This article is mirrored with permission from the original location https://www.open.collab.net/community/subversion/articles/EnhancingSubversionServer.html. Inactive links have been removed or updated. Information was current as of Subversion 1.4 and some parts may not apply to current versions.
When managing a Subversion server for a number of related projects, in an Open Source community or an enterprise, one needs to strike a useful balance between standardizing the development environment to the extent needed for effective collaboration while leaving enough flexibility to individual teams to work in a variety of ways. Individuals and projects will request particular features or customizations’ with some regularity. This article discusses when to customize, how to customize, and suggests a recommended approach to such requests.
The first and most important question is when to customize. Many software engineers and projects have a natural tendency to adapt, or customize, their tools and environment to their likes, dislikes, and needs. They often feel strongly about particular customizations and push for them, not necessarily properly considering or quantifying the costs for themselves, their project, or the organization or community at large. As long as a customization only impacts an individual, you could arguably assert that it is only one person’s problem and responsibility. However, when it impacts multiple people, a project, or the organization at large, you must balance the benefits against the costs.
The obvious cost is the amount of effort needed to create and maintain the customization. It has to be written, tested, and maintained as the environment evolves. In addition, a customization increases the threshold to accessing data: customizations change the behavior of tools and practices and use of the tool, effectively making it more difficult for an outsider to understand, participate in, and contribute to a project. Also, each customization needs to be supported if users have issues with it. In other words, every customization makes it more expensive to operate and maintain the server, increases the threshold for users to collaborate, and adds to the variety of functionality that needs to be supported.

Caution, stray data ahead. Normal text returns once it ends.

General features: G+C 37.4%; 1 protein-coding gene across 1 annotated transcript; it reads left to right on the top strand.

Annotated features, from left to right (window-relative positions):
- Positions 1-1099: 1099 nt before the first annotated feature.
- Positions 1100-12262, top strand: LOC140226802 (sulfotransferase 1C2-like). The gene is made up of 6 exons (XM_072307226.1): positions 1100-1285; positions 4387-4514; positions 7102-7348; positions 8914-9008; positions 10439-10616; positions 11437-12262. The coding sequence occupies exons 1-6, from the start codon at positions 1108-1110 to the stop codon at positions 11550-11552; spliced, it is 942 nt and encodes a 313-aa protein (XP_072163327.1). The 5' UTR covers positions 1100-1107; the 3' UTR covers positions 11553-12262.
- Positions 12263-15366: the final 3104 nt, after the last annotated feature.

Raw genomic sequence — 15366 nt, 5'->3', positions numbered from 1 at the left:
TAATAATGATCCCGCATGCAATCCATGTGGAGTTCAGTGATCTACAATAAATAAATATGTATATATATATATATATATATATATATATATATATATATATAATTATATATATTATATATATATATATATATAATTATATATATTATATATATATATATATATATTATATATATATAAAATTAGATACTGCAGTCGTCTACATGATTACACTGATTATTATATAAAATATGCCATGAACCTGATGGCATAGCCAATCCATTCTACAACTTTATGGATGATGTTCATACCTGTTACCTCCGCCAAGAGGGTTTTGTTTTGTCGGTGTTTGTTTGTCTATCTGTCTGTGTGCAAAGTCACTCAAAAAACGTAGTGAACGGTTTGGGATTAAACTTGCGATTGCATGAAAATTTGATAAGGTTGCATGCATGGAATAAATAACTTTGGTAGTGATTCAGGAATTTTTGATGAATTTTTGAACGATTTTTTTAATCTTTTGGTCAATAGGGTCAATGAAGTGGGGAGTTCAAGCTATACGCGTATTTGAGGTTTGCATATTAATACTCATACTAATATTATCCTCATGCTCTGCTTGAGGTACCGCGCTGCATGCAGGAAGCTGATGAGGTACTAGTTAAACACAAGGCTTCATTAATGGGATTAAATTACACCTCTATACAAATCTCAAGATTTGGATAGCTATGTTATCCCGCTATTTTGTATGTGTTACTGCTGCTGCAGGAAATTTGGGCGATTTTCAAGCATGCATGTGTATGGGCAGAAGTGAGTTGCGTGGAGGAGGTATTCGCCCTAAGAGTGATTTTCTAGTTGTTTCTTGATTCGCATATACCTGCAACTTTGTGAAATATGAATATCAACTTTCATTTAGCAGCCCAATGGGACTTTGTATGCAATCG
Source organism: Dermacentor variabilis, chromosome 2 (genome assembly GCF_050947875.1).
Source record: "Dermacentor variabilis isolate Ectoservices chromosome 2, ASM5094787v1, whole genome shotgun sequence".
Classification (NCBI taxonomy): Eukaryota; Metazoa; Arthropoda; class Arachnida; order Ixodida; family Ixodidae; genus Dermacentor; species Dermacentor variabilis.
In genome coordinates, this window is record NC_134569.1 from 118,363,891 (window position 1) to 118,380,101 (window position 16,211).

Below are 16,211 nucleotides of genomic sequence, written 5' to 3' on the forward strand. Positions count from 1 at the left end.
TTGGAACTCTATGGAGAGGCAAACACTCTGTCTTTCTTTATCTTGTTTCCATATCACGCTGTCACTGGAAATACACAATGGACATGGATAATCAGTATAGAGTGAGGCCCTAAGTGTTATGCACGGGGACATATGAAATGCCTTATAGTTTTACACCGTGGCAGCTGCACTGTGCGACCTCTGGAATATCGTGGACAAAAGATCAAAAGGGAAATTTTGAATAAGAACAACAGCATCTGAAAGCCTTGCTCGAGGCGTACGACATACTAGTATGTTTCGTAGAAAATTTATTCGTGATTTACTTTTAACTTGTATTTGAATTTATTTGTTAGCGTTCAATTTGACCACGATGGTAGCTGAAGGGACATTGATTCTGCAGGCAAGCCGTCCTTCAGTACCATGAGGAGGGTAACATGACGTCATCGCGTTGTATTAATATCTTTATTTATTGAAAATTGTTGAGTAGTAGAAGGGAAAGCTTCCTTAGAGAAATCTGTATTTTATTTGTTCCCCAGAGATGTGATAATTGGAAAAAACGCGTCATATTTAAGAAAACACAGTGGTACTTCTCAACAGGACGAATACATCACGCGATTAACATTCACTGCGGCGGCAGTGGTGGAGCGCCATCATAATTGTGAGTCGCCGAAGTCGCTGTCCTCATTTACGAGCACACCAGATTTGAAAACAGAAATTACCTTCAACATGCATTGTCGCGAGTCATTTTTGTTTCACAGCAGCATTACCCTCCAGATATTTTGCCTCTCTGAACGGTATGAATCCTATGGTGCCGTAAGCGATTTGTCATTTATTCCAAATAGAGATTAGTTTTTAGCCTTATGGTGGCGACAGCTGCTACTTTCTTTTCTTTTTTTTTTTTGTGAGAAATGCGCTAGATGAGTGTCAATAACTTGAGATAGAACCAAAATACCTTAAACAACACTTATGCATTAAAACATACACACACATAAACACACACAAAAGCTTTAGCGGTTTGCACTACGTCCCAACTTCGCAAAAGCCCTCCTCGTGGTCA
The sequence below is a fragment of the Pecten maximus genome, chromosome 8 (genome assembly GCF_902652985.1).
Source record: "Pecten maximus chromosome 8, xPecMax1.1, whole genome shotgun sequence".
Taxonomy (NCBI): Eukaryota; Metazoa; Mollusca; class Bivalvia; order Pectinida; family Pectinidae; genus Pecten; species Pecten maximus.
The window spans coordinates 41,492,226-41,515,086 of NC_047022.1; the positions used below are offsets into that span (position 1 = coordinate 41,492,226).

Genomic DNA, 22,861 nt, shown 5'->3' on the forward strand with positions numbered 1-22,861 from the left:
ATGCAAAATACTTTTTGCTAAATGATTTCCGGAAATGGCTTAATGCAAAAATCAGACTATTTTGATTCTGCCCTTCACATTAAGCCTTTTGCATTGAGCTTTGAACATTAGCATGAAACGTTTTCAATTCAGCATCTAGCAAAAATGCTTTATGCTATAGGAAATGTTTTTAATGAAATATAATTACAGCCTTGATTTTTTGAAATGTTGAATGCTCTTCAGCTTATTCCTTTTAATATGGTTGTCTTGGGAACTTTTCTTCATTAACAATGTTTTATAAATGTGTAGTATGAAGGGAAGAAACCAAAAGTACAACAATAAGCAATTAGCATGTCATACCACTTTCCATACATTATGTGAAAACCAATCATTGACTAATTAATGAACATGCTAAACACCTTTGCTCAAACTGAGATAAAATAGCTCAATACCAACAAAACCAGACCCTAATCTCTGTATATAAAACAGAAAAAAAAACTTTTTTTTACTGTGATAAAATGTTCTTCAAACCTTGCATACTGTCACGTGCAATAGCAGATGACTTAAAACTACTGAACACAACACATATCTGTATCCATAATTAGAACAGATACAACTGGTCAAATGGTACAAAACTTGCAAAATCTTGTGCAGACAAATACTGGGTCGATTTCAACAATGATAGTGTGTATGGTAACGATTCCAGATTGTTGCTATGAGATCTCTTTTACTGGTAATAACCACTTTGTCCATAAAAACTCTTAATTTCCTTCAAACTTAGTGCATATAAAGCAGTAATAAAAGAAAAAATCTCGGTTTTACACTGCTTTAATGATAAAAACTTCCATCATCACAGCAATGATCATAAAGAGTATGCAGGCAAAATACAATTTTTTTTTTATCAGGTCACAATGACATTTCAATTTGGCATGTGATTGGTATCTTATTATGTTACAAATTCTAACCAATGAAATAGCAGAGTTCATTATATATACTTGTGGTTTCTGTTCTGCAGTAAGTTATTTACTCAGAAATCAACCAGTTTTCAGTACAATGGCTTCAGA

Therefore, there must be either a tangible benefit to the vast majority of projects or a significant benefit to a few projects. Note that the former is arguably not so much a customization but more a request for (and early prototyping of) a feature users want. The latter is arguably a customization that is too specific for the majority of users.
There is a variety of ways to extend the functionality that Subversion already provides. The options can be classified into two flavors: Client-side or server-side customizations.
Client-side customizations are solutions in which the server remains unchanged, and the customization is done on the client side by wrapping either the command-line client or client-side API calls. Client-side customizations keep the burden of customization on the individual or project requesting it, and forces the requestors to do a proper, honest, cost-benefit analysis as to whether the customization is really wanted or needed. Also, wrappers scale very well in terms of the number of customizations that can be handled: the number of people maintaining the wrappers scales with the customizations.
An example of a client-side customization is svnmerge.py, a Python script on top of the standard Subversion command-line client that allows users to easily merge changes from and to a branch, automatically recording which change sets have already been merged. It can display an always updated list of changes yet to be merged and prevents merge mistakes, such as merging the same change twice. The svnmerge.py script is essentially an early prototype of the merge tracking functionality that is currently being discussed, designed, and implemented for a future release of Subversion.